I’d love to hear what fun thing your family does at Easter so that we can work it into our family’s traditions. See ya in the comments!

This post does include affiliate links. If you make a purchase from one of these Amazon links, I am paid a small amount in advertising fees. Your price is not changed, but your purchase helps keep this site available to provide free content to you and all your friends. Thanks for your support.

More Easter Fun:

*Originally published March 26, 2015.

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Comments

  1. Last year my daughter was four and needed help with my new tradition. This year I think she will be able to do it on her own. In each egg I put a word. The words mad up a sentence. Ex: To find your prize go to the big white shed.
    In the hiding spot was a kite. This year it will be 2 sentences since she is older and two prizes. One sentence will be in pink eggs and another sentence will be in blue eggs.

  2. Stephanie S says:

    Thanks for this wonderful idea. Our extended family gets together for dinner and an egg hunt. There are 11 grandkids that range in ages from 12 to 1 so it gets challenging to find age appropriate things that can fit in an egg. This way everyone can get what they want and anything left over can be saved for next year.

  3. Janet Suleski says:

    i do two types of egg hunts with my girls. The first one, I put pictures in each egg. The picture shows where the next egg is. Each egg leads to the next egg. With the second one, I write a clue as to where the next egg is. So the girls have to think in order to get all their eggs. Other years, I have just hidden themed eggs and said go find xx number of eggs. My girls have loved finding the eggs each year. I have also hidden their baskets.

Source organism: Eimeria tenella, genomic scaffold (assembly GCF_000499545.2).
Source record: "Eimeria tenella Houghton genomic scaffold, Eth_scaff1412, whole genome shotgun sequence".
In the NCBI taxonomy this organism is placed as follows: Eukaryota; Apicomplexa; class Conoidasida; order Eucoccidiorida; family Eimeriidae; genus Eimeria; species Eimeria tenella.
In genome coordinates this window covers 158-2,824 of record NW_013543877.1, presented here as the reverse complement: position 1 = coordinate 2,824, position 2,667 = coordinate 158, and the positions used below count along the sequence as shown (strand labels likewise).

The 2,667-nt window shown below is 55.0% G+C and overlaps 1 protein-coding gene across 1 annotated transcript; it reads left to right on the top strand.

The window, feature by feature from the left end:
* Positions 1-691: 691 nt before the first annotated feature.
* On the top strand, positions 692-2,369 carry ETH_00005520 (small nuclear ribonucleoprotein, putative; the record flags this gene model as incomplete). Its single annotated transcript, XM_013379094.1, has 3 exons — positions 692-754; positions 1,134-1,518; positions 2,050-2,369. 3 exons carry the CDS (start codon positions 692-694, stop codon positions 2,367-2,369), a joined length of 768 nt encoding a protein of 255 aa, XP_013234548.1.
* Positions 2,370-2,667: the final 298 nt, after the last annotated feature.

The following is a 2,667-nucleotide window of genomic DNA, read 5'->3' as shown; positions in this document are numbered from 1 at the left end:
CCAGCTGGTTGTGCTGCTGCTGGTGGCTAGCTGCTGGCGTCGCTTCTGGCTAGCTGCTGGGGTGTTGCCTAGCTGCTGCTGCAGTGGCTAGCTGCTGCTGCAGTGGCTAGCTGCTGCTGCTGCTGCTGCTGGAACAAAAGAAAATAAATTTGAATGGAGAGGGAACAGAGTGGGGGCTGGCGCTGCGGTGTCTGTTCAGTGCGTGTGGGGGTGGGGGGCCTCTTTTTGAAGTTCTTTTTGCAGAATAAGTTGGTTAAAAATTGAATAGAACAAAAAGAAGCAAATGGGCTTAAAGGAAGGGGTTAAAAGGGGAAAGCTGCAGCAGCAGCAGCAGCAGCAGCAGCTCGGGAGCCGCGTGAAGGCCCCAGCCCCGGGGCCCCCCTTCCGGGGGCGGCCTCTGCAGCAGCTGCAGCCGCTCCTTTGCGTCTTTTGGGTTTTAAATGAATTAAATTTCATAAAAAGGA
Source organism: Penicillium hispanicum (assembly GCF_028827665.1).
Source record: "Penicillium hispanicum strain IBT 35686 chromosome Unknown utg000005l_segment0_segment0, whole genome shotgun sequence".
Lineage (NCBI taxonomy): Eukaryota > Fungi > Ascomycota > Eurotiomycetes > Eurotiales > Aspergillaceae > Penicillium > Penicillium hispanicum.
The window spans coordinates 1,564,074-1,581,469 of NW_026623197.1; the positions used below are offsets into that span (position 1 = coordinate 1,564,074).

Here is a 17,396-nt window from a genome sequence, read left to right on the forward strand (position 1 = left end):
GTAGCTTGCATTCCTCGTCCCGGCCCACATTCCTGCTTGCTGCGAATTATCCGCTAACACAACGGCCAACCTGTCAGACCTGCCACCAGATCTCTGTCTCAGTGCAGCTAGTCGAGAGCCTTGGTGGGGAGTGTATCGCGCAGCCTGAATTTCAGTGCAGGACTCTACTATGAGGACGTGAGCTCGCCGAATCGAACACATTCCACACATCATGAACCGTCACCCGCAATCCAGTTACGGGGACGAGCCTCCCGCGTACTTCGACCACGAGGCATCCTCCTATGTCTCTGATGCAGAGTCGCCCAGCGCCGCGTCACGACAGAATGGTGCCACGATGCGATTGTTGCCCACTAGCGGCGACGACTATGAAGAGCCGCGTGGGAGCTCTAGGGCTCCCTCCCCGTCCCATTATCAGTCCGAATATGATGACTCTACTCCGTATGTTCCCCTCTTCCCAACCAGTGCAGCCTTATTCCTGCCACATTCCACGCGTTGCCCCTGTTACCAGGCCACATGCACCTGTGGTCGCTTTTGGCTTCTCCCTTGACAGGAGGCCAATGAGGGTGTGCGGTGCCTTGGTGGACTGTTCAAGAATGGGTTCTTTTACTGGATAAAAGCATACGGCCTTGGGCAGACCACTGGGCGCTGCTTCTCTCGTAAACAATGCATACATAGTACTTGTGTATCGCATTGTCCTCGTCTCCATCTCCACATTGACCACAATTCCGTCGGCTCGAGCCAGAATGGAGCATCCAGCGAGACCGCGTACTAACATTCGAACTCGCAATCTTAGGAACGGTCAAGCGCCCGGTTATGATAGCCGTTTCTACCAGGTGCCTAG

4. Oh my gosh!!! I live this idea and will totally be doing this THIS year! Thank you for sharing

  5. This year each of our eggs will contain a puzzle piece to a custom puzzle. When they have all the pieces, they can assemble the puzzle to reveal a clue to where their Easter baskets are hidden.

  6. Our Easter hunt is a little bit different and unusual. Since there are 6 grandchildren that go from 7 months to 4 years they get the egg hunt but for toy eggs. My siblings and I are over with egg hunts so my parents one year decided to hide the small bottles of alcohol around the house (we loved this idea) and there were no babies yet in the family. It is a great idea for parents who have older kids who have outgrown egg hunts.

  7. This is a fantastic idea!! We managed Halloween with a pinata filled with individual bags for kids, but I have been trying to figure out how to navigate Easter. Thank you!!!!

  8. love it, I will defiantly have to do this. this year. thank you for the idea.

  9. We haven’t had one tradition for Easter egg hunts. It’s varied based on where we are at the time. I have done something similar to what you mentioned. I put one of two types of papers in each egg. Each paper could be redeemed for one candy treat or one egg. We had about 10 kids doing it, and they all enjoyed it. 🙂

  10. I put goodies in the easter basket, this wouldn’t work for me. 🙁